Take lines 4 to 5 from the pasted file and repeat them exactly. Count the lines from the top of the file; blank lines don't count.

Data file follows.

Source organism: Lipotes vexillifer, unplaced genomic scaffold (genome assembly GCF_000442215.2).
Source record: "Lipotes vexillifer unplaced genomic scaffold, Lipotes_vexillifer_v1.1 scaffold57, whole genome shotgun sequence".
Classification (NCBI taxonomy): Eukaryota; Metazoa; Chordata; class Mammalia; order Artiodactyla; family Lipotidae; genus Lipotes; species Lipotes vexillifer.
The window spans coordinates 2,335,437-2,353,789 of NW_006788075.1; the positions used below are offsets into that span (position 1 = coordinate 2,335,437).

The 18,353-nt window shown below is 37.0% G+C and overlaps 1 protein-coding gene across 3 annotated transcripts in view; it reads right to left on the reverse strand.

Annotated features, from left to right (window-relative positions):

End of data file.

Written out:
The window spans coordinates 2,335,437-2,353,789 of NW_006788075.1; the positions used below are offsets into that span (position 1 = coordinate 2,335,437).

The 18,353-nt window shown below is 37.0% G+C and overlaps 1 protein-coding gene across 3 annotated transcripts in view; it reads right to left on the reverse strand.